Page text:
What Is Impermeable: Because rocks are hard you might be inclined to think that they are impermeable, but not all are. Some rocks have tightly bound particles that don’t allow water to move through them, whilst others have round loosely bound particles that allow water to pass through them. Permeable rocks are generally porous and are crumblier, one example being sandstone.

Ground Matter: So why does the makeup of the ground matter? Well, when it rains, water seeps into the ground travelling through permeable materials deep into the earth, sometimes even thousands of meters deep.
What Is A Borehole - Your Complete Guide To Borehole Drilling in Zimbabwe
What Is A Borehole - Your Complete Guide To Borehole Drilling in Zimbabwe
Water Collection: When the water reaches an impermeable layer of material, the water can’t travel down any further and so starts to collect on top of the impermeable material. These water-filled sections of soil sand and rock are known as aquifers, which is what’s needed for a water borehole.

HOW DO YOU ACCESS THE AQUIFER?


To access the aquifer a specialist drilling company will need to come and drill a vertical hole into the ground to the depth of the aquifer. A special casing will need to be inserted into the hole to keep debris from falling in and to stop it from collapsing.

Water Pump Pipe: Once the hole is drilled and everything is in place, the water pump is ready to be inserted. A submersible pump, fitted with a sediment screen, attached to a length of pipe is lowered into the borehole to reach below the water level. This serves to pump water out of the aquifer to the surface.

Having a viable borehole isn’t quite as simple as having water underground, there needs to be a great enough quantity for your needs. Whether or not there is enough water will depend on how much water is entering the aquifer, as well as the characteristics of the base impermeable layer.

Gravity: Groundwater acts in the same way as surface water, in that gravity causes it to flow downwards. This means that water collects in the deepest point of the impermeable layer. The level of this water (the water table) is dictated by the amount of water feeding the aquifer.

Distance: Not only do you need to consider the amount of water available, you also need to consider the depth of the aquifer. In some places you may only need to drill 20 meters to reach water, however, in others, you may need to drill 300 meters. The cost of drilling increases as the depth increases and so it can be economically unviable to pursue a water borehole.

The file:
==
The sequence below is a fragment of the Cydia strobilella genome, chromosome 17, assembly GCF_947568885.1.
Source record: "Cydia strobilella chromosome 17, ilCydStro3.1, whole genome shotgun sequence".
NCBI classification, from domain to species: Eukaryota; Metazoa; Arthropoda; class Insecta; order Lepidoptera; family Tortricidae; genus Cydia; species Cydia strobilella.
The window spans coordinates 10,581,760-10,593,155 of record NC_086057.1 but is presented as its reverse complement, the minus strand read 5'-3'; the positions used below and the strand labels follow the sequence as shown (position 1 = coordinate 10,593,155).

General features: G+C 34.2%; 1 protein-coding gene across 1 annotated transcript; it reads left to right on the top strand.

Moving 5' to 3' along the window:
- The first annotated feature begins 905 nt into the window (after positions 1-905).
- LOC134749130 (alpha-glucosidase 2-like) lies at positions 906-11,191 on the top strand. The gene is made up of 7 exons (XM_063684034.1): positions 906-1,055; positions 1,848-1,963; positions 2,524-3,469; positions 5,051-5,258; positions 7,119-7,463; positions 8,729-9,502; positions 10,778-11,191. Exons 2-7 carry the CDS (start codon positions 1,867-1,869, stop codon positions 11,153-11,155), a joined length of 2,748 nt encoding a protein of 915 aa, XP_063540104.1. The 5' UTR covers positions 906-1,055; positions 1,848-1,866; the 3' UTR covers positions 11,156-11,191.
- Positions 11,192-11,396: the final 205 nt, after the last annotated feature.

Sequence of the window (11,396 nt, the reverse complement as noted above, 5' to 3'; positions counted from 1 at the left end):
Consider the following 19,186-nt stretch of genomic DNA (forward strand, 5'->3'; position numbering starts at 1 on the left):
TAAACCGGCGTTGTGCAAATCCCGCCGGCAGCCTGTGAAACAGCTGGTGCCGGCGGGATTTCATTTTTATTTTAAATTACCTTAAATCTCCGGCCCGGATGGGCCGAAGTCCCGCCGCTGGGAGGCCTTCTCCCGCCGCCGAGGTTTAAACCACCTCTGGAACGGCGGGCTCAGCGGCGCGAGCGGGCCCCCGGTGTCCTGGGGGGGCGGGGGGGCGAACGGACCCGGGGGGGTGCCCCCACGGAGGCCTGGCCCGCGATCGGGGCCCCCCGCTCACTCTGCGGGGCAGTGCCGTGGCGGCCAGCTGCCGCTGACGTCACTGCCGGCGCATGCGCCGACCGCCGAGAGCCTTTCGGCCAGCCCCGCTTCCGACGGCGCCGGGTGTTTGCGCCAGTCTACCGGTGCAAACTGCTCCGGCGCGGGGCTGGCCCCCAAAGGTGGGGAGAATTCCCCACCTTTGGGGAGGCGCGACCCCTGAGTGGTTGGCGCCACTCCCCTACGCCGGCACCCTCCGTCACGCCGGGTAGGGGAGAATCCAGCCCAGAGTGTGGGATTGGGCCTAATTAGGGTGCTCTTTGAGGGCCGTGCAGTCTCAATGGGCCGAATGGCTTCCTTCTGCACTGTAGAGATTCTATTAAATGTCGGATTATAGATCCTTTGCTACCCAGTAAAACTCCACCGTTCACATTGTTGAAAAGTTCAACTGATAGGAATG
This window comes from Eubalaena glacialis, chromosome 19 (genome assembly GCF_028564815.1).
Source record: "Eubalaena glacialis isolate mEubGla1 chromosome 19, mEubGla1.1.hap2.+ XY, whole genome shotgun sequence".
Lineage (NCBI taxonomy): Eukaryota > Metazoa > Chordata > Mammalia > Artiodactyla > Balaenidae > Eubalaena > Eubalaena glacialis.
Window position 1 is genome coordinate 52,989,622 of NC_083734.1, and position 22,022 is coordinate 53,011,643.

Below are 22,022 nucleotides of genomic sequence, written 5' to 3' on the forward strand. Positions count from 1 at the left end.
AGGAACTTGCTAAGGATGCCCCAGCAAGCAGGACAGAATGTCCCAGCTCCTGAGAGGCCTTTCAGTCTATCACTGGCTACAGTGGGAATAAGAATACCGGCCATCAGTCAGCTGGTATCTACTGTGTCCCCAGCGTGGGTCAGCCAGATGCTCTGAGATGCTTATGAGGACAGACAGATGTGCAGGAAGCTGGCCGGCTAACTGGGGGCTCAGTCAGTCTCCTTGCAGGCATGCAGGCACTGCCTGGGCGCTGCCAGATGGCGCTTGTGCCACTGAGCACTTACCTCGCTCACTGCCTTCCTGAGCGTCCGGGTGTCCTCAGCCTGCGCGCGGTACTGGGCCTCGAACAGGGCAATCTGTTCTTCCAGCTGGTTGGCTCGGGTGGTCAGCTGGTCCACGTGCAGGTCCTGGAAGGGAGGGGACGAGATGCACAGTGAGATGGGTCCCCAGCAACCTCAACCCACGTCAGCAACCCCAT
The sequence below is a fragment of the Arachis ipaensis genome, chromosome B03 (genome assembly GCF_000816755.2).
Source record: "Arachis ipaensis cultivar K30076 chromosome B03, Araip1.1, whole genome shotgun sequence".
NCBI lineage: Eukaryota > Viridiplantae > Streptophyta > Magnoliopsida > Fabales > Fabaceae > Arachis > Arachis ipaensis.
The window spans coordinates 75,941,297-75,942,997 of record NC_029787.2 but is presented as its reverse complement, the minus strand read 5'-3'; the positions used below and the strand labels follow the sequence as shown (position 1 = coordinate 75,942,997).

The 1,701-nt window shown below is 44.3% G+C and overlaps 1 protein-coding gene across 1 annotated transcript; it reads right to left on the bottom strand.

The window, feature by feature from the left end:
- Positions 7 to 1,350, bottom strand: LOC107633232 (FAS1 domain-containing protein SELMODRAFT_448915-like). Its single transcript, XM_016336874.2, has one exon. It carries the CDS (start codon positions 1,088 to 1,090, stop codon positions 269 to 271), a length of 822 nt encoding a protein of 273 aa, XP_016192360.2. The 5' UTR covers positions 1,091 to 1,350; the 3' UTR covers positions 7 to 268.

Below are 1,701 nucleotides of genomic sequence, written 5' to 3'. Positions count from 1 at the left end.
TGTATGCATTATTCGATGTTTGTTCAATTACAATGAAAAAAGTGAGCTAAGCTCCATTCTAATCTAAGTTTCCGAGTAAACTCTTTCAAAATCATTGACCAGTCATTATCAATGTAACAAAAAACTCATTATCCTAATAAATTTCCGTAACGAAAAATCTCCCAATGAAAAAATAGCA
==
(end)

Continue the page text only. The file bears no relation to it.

So why does the makeup of the ground matter?
Well, when it rains, water seeps into the ground travelling through permeable materials deep into the earth, sometimes even thousands of meters deep.

If managed correctly, boreholes can be a great source of reliable water. They make great water sources for a variety of users including domestic communities and commercial enterprises.

Contact Borehole Experts Zimbabwe for advice and recommendations on the right pump to achieve your required flow rate, as well as help with water purification and maintenance.

Post a Comment

The Cost or Prices For Borehole Drilling in Zimbabwe:


1. Siting: $100.00USD
2. Drilling and Casing: (40 Metres) $1300.00USD - (Using Class 6)
3. AC Electrical Installation: $1000.00USD
4. Solar Pump Installation: $1400.00USD
5. Extra Metres After 40 Metres: USD $45.00USD per metre.
6. 5000 Litre Tank and 4 metre Tank Stand: $1000.00USD
7. Stuck Pump Fishing Out: $180.00USD
8. Capacity Testing: $250.00USD

- Casing with Class 9 Casing incurs an additional $200.00USD.
- Double Casing: $20.00USD per metre.

Note this is the average price borehole companies charge for their services in Zimbabwe, but this figure is subject to changes if conditions are different depending on the construction site.

Request A Quote:

If you have further questions, contact our friendly team today they will be more than happy to assist.

Phone: +263773898979
Chat via WhatsApp: https://wa.me/c/263773898979